Home > DCC Digital Command Control Help + other items of help for Railway Modellers > The Lenz Digital Plus DCC System > SET101 + LZV200 Command Station > Lenz DCC on a layout
Making a Layout work with Lenz DCC
Using the new Hornby Layouts Made Easy R7277 Large Corner Layout Complete Track as an example we show how Lenz DCC products can make this plan work.
(Quick disclaimer - we do not stock R7277 but this plan provided us an interesting challenge - we have not seen the instructions provided with R7277 but we are sure that Hornby will cover the wiring and operation of this layout for both DC and digital operation.)
This plan is an excellent use of a small space to achieve a model railway with entertaining options for operation. Sold as an easy starter the layout has a couple of features that will challenge a customer in both DC and DCC Digital operation. I wanted to show how Lenz DCC can make this layout really easy for you to enjoy in digital operation. (In DC set up the challenge for smooth continuous operation is harder to solve and I will leave that for you all to discuss)
Why Lenz DCC?
The Lenz Set101 provides a reliable control system that is 100% compliant with the DCC standard as set down by the NMRA (not just compatible).
With five amps available the is more than enough power to run trains comfortably on this layout. The track output provides a very clean DCC signal that will produce the best quality running, especially for sound and smoke fitted locos. The control is intuitive and not reliant on a third party application.
The elephant in the room - The reverse loops
Track plan - Key areas marked in red will cause a short circuit if not addressed:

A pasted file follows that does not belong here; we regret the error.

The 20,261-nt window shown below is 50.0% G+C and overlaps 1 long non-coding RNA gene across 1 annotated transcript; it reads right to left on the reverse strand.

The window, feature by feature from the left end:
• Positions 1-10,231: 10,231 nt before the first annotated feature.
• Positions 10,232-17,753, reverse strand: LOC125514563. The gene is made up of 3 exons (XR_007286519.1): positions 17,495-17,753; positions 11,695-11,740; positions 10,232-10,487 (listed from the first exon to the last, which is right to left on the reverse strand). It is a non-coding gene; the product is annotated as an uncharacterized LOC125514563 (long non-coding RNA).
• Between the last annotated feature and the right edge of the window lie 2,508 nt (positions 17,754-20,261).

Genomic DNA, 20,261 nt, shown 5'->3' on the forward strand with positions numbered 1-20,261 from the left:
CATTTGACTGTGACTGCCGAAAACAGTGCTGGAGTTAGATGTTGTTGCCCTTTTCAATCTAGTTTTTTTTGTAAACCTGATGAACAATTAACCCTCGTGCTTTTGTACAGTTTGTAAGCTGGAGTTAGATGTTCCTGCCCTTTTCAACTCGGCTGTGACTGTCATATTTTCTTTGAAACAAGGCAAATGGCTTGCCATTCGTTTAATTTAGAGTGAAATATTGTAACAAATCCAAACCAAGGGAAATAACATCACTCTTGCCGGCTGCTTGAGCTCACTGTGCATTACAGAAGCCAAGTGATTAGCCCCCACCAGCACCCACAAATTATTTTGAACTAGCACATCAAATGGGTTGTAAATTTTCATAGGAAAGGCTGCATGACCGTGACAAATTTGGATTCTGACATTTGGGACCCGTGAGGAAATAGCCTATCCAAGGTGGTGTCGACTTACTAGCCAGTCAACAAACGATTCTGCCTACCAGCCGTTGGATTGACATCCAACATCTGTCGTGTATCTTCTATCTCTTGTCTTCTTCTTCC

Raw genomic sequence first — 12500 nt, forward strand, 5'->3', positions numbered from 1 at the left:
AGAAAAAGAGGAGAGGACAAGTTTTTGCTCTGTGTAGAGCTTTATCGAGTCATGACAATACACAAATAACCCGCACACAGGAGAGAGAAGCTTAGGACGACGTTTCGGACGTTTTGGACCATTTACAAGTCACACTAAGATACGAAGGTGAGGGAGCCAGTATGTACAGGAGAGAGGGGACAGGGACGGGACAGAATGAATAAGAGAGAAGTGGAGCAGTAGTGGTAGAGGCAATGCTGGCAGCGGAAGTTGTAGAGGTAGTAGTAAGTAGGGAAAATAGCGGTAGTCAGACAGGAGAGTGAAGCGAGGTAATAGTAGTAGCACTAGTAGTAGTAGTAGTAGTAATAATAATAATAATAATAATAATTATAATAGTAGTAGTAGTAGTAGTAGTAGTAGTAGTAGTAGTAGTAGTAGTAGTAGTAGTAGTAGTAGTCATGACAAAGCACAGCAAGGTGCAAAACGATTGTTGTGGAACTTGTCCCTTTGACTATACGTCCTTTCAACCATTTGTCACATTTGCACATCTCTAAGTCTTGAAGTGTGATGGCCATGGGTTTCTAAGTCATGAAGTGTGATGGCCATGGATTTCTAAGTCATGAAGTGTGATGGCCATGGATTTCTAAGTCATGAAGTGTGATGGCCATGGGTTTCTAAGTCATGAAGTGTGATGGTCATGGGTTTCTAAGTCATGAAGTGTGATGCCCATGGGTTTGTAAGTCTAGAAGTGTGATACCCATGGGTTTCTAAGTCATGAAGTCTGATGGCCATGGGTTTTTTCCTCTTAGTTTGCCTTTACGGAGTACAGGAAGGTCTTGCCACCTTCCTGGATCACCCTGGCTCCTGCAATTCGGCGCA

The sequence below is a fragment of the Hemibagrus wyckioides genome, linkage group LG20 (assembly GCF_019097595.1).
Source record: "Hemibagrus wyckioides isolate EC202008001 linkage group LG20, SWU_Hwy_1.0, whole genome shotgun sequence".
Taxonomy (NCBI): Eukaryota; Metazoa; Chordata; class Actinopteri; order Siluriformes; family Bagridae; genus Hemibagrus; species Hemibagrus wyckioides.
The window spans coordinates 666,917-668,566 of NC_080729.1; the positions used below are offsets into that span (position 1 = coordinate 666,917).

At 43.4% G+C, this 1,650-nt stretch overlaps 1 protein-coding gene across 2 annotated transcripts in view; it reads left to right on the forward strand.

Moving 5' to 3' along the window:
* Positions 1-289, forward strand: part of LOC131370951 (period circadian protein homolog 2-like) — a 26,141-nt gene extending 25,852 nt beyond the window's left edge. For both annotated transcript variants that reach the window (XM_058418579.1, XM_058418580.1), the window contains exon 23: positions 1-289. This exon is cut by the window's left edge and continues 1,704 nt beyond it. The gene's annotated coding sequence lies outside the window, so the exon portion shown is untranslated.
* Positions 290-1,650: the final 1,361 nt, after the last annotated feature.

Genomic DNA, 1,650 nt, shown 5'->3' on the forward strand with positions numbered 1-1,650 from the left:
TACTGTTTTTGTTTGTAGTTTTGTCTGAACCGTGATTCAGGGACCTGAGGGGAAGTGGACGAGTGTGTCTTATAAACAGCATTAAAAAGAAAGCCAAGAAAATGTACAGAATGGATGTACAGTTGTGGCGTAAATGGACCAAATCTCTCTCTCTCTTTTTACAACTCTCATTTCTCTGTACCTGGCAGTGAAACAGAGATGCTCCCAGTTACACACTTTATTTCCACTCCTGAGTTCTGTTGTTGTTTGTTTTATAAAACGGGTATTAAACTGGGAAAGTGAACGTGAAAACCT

The red areas show where you will have a short circuit in this plan where the left rail loops around and becomes the right rail - It creates a configuration known as a reverse loop (see the Lenz LK200 Reverse loop module section at the bottom of the page).
To easily solve the short circuit issue and allow seamless running the plan shows where to install the three sections controlled by Lenz LK200 Reverse loop modules (marked in Green, Blue and Light Blue). The important factor is that the sections supplied through the reverse loop modules are insulated at both ends using plastic rail joiners. The isolated sections must be longer than your longest train so that a train cannot 'bridge' both ends at the same time. The Lenz LK200 will automatically detect short circuits in the monitored sections and flip the polarity as necessary - Any train passing through the section will continue on as if nothing had happened.
The Hornby R070 Turntable - (marked in red and purple)
This is an item that was not designed with DCC in mind and will need modification.
One option is to remove the brass contacts on the turntable bridge rails - you will still need to separate the track supply to the turntable bridge and connect it through a reverse loop module. See the notes on the Hornby website . With these contacts removed you will have to put track power feeds on each road that comes of the turntable The loco decoder shown is an option - the Lenz 10231 Standard decoder will give a smooth control to the turntable motor.
To be continued....
The cheats option - a fix for both DC and DCC
"A good compromise leaves everyone mad" - Bill Watterson
By removing the to points that cause the shorts, the wiring of the layout is greatly simplified. A small reduction in the number of routes available brings a great simplification in how the layout needs to be wired. As a plus the layout will work with DC and DCC without any need for control of reverse loops!
The compromise plan - easy for both DC and DCC:
With DCC the wiring can be as below:
This is a simple wiring bus to get power into the layout. You can always add more power feeds if area have poor coverage. A suggestion is to put a feed on the end of each siding to take the pressure from the points to transfer power.